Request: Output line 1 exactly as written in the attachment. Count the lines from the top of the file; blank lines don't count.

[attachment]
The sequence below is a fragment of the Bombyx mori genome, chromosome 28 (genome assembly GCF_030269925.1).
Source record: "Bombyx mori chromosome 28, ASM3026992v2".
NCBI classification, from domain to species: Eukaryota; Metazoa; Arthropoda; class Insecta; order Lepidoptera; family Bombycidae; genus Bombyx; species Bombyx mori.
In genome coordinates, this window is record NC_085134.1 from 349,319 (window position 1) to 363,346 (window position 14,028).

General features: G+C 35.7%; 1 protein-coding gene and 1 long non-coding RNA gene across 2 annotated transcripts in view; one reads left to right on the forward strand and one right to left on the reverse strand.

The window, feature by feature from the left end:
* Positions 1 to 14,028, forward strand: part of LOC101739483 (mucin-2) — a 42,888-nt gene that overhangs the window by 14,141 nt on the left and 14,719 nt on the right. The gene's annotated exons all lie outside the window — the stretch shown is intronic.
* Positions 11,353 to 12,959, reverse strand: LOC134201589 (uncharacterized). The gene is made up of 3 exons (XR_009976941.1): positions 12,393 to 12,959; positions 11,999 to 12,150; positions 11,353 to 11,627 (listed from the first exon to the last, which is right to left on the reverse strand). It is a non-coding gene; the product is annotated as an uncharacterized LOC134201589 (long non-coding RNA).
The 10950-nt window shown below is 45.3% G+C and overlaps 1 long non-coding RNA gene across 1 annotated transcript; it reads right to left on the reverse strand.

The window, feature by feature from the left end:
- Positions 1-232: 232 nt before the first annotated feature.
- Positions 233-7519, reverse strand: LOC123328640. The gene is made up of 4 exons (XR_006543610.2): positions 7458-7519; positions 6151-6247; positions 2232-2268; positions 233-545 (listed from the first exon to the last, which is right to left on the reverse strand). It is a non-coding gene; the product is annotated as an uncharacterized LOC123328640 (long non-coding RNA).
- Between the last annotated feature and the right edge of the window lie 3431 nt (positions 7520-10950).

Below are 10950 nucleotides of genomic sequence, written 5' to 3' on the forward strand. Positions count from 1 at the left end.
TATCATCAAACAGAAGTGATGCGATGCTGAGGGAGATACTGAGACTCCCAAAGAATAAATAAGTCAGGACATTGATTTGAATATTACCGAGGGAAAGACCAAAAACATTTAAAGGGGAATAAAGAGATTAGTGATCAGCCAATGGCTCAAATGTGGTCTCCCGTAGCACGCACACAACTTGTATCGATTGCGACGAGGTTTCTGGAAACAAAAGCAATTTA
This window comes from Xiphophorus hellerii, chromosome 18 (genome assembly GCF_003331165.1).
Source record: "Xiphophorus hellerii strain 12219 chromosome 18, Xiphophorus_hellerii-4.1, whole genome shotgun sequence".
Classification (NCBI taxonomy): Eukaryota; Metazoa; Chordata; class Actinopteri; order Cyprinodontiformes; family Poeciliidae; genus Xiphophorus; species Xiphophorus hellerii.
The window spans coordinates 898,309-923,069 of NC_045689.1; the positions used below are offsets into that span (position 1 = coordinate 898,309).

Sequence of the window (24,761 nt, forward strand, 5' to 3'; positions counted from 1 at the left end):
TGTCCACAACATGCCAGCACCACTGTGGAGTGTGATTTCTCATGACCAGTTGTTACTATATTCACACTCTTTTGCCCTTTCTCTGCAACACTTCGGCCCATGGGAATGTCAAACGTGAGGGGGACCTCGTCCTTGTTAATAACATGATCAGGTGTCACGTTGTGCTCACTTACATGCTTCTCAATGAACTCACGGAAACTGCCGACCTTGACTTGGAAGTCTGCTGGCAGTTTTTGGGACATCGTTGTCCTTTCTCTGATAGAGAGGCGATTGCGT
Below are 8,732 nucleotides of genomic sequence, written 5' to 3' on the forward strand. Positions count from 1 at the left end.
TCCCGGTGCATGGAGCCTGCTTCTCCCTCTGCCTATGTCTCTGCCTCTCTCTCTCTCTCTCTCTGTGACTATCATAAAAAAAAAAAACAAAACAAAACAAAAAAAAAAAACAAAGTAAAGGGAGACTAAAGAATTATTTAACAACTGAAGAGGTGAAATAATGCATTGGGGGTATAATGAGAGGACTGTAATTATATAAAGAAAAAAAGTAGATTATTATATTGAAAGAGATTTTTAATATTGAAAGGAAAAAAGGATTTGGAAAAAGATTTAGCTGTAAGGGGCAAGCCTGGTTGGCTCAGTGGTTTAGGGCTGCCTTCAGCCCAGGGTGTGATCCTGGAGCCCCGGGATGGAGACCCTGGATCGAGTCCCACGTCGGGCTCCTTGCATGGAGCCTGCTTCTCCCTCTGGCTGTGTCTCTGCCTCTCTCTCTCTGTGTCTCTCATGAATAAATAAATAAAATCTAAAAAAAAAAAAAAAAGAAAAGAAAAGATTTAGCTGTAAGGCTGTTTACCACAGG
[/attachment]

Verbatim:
The sequence below is a fragment of the Bombyx mori genome, chromosome 28 (genome assembly GCF_030269925.1).